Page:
Before using Ogen, let your doctor know if you have endometriosis, asthma, or migraines. This eMedTV article lists other conditions your doctor must know about before you take Ogen. Warnings and precautions on who should avoid Ogen are also included.
  • Osfena
    Osphena is a prescription drug licensed to treat painful sexual intercourse in postmenopausal women. This eMedTV article explains why this drug is not suitable for everyone and covers how to take it. Osfena is a common misspelling of Osphena.
  • Osphena
    Osphena is prescribed to treat painful sexual intercourse in women who have gone through menopause. This eMedTV Web page provides more details on this medicine, with information on how it works, dosing instructions, side effects, and more.
  • Osphena and Breastfeeding
    It is unknown whether Osphena (ospemifene) passes through breast milk or if it would harm a nursing infant. This eMedTV page explains, however, that this drug is not designed for use in breastfeeding women, as it is approved for postmenopausal women.
  • Osphena and Pregnancy
    This eMedTV page contains a discussion on the safety issues surrounding the use of Osphena (ospemifene) during pregnancy. It takes a look at the complications that occurred during animal studies and explains what your doctor may advise.
  • Osphena Dosage
    As this eMedTV Web page explains, Osphena tablets are taken once a day to treat painful intercourse caused by menopause. More Osphena dosing tips are outlined in this article, including helpful suggestions for when and how to take this medicine.
  • Osphena Drug Interactions
    As this eMedTV segment explains, interactions may occur if you combine Osphena with certain drugs. This article examines how Valium, medicines that affect liver enzymes, and a number of other products may lead to problems when used with Osphena.
  • Osphena Medication Information
    By treating vaginal dryness, Osphena can relieve painful sexual intercourse in postmenopausal women. This eMedTV Web selection contains information on Osphena, including how this medication works, potential side effects, and safety precautions.
  • Osphena Overdose
    As this eMedTV Web page explains, an overdose on Osphena (ospemifene) may cause muscle spasms, sweating, or other complications. This page describes other possible effects of an overdose and lists some of the ways these problems may be treated.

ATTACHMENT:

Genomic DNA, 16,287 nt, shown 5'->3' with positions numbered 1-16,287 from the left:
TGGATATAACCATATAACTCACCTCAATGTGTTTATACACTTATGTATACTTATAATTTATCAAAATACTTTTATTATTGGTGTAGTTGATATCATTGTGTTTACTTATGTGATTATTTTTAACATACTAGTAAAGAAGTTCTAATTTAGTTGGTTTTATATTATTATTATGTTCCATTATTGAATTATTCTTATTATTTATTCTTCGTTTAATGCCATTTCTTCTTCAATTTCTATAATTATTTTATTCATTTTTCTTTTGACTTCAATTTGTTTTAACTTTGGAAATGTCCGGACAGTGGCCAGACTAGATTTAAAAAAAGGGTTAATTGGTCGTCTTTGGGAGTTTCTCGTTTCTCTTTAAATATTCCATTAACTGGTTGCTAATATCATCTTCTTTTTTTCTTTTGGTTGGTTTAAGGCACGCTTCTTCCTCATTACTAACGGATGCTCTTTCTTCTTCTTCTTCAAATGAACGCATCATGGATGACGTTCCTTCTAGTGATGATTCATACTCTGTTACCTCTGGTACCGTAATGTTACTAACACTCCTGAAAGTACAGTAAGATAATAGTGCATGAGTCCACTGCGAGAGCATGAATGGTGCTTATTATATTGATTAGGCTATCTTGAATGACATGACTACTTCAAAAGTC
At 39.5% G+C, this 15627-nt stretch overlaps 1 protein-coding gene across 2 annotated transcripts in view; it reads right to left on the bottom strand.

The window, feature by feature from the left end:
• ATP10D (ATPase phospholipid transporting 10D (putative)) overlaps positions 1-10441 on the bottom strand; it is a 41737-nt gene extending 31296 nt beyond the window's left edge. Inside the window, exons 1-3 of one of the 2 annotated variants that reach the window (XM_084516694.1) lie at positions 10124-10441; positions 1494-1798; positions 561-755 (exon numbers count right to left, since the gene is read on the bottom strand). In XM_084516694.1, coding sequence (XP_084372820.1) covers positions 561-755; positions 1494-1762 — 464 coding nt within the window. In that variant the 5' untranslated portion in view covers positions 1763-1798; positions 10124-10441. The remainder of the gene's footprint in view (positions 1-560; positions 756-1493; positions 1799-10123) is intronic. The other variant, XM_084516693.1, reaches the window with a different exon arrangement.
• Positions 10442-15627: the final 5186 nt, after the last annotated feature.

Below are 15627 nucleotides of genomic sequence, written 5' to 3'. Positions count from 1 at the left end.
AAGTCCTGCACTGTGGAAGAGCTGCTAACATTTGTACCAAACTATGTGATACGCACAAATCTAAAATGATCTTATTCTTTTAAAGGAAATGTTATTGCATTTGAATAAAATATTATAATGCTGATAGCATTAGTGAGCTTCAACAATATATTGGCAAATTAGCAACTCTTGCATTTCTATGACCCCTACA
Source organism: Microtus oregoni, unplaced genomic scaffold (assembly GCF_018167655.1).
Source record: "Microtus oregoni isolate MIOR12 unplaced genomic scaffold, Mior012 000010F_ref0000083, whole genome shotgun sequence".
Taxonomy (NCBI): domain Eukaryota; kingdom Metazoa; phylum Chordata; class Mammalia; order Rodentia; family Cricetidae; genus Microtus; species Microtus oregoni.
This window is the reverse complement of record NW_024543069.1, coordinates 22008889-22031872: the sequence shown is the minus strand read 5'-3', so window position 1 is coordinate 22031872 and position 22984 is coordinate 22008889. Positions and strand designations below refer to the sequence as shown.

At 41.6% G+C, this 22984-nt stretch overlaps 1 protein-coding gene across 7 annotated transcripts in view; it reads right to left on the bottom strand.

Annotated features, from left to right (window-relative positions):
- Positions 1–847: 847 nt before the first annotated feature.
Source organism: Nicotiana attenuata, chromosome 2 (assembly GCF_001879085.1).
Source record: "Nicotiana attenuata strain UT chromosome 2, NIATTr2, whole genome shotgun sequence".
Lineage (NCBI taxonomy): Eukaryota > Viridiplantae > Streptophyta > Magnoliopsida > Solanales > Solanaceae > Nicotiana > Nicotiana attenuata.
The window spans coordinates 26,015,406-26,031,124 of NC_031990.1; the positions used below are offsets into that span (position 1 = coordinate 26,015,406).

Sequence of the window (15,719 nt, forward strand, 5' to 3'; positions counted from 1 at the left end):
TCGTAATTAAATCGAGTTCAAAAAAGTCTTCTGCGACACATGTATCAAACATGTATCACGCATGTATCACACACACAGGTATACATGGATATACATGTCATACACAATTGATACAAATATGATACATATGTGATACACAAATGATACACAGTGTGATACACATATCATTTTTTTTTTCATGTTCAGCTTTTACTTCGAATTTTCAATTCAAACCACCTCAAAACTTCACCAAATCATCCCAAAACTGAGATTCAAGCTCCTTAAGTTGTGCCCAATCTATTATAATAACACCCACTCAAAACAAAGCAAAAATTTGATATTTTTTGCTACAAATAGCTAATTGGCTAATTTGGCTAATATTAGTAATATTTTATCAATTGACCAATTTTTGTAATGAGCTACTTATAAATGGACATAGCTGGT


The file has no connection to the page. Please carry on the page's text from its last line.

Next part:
• Osphena Side Effects
    As explained in this eMedTV segment, possible Osphena side effects include muscle spasms, excessive sweating, and hot flushes. This article also describes potentially serious problems that can occur with this drug and explains when treatment is necessary.
  • Osphena Uses
    As explained in this eMedTV article, Osphena is used to relieve vaginal dryness and other problems that may lead to painful sexual intercourse in postmenopausal women. This resource discusses other uses for this drug, including unapproved purposes.
  • Osphena Warnings and Precautions
    Do not take Osphena if you have had a stroke or heart attack. This page from the eMedTV Web library presents a list of safety precautions to be aware of with Osphena, including warnings for women who have an increased risk for complications.
  • Parmarin
    Premarin is a drug used to treat menopausal symptoms and to prevent osteoporosis in postmenopausal women. This eMedTV page lists other Premarin uses and explains how and when to take the medicine. Parmarin is a common misspelling of Premarin.
  • Peri-Menopause
    Perimenopause is the period of time leading up to menopause. This page on the eMedTV Web site explains when perimenopause may occur and describes what happens during this time period. Peri-menopause is a common misspelling of perimenopause.
  • Perimenapause
    Perimenopause is the term used to describe the period of time leading up to menopause. This eMedTV segment lists symptoms of perimenopause and explores how long this period may last. Perimenapause is a common misspelling of perimenopause.